This is the gritty story of one man's lifelong education in the school of hard knocks, as his journey took him from Harlem to the Marines, the Ivy League, and a career as a controversial writer, teacher, and economist in government and private industry. It is also the story of the dramatically changing times in which this personal odyssey took place. The vignettes of the people and places that made an impression on Thomas Sowell at various stages of his life range from the poor and the powerless to the mighty and the wealthy, from a home for homeless boys to the White House, as well as ranging across the United States and around the world. It also includes Sowell's startling discovery of his own origins during his teenage years. If the child is father to the man, this memoir shows the characteristics that have become familiar in the public figure known as Thomas Sowell already present in an obscure little boy born in poverty in the Jim Crow South during the Great Depression and growing up in Harlem. His marching to his own drummer, his disregard of what others say or think, even his battles with editors who attempt to change what he has written, are all there in childhood. More than a story of the life of Sowell himself, this is also a story of the people who gave him their help, their support, and their loyalty, as well as those who demonized him and knifed him in the back. It is a story not just of one life, but of life in general, with all its exhilaration and pain.read more
I have over the years read a number of articles Dr Sowell has written, but never one of his books. It has been one of the most enjoyable books I have read in a long time. Dr Sowell definitely 'walks the talk'. The book is not only superbly written but gives a very personal insight into the person and his character. Not withstanding what he went through in his life, the author does not blame society for his shortcomings but rises above them. Dr Sowell has achieved his goals (which have been nothing short of amazing) not because of quotas but because he earned them. The narrative takes us from his birth to his present position as a senior fellow in the Hoover Institute. He places value on hard work, integrity and facts. I am looking forward to reading more of his books.read more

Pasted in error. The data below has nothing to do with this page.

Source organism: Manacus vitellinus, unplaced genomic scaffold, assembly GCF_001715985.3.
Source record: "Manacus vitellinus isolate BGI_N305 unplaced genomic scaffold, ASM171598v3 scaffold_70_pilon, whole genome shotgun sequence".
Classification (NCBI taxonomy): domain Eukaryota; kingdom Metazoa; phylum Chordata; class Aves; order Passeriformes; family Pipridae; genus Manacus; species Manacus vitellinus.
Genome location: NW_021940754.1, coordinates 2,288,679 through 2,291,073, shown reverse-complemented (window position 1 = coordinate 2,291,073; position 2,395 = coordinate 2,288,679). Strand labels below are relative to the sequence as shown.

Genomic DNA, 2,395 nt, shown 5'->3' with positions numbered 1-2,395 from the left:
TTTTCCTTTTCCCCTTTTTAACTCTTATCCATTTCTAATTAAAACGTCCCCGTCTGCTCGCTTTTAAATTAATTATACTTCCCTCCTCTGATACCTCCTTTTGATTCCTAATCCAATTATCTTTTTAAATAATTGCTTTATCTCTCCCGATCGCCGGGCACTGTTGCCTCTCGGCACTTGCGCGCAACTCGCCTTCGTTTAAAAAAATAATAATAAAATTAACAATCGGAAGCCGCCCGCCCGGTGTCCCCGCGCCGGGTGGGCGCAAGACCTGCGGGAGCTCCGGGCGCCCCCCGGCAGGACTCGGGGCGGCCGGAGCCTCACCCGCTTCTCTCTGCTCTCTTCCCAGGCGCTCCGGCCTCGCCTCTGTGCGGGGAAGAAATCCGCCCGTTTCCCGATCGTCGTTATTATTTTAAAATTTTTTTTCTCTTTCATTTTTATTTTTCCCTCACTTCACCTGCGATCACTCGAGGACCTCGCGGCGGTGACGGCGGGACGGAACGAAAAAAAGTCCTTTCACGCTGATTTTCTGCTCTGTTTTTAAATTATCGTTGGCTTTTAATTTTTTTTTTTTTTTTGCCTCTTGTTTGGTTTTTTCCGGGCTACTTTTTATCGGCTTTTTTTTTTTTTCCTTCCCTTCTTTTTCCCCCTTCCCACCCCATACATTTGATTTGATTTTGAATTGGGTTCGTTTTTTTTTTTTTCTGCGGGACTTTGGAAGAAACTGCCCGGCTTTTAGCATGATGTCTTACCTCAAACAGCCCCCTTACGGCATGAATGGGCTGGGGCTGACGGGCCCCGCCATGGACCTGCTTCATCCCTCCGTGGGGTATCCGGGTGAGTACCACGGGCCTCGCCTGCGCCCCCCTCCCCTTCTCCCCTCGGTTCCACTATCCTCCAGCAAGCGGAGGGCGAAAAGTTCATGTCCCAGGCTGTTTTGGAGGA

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A nationally recognized economist and scholar, Sowell recounts his long, steady climb from a hardscrabble North Carolina childhood to the top ranks of influential conservatives within the Republican Party in Washington. Sowell, who is African-American, racked up a series of notable accomplishments through sheer determination and a refusal to let his race prove an obstacle to a productive life. His grit and focus became evident during his early years as a rebellious schoolboy in Harlem, an unremarkable stint in the Marines, his later studies at Howard University and his frustrating time at Harvard. Of particular note is his unwavering approval of leading economist Milton Friedman, who taught Sowell at the University of Chicago. Known for his attention to detail and the nuance of his theoretical writings, Sowell doesn't consistently display those skills to advantage: he often seems to race through key periods in his life, leaving the reader to wonder what elements of significance have been left out. However, he pulls no punches in his conservative stance on the thorny issue of race, which has frequently put him in opposition with the African-American community, and demonstrates his steadfast belief in meritocracy. He earns points for his revelations about his personal disappointments, his painful divorce and his frustrations with an unkind media, dispelling a common belief that he was a close adviser of President Reagan. Offering only a controlled, muted look at the author's inner world, Sowell's account occasionally seems arrogant, but often reflective and always provocative. (Sept.) (c) Copyright PWxyz, LLC. All rights reserved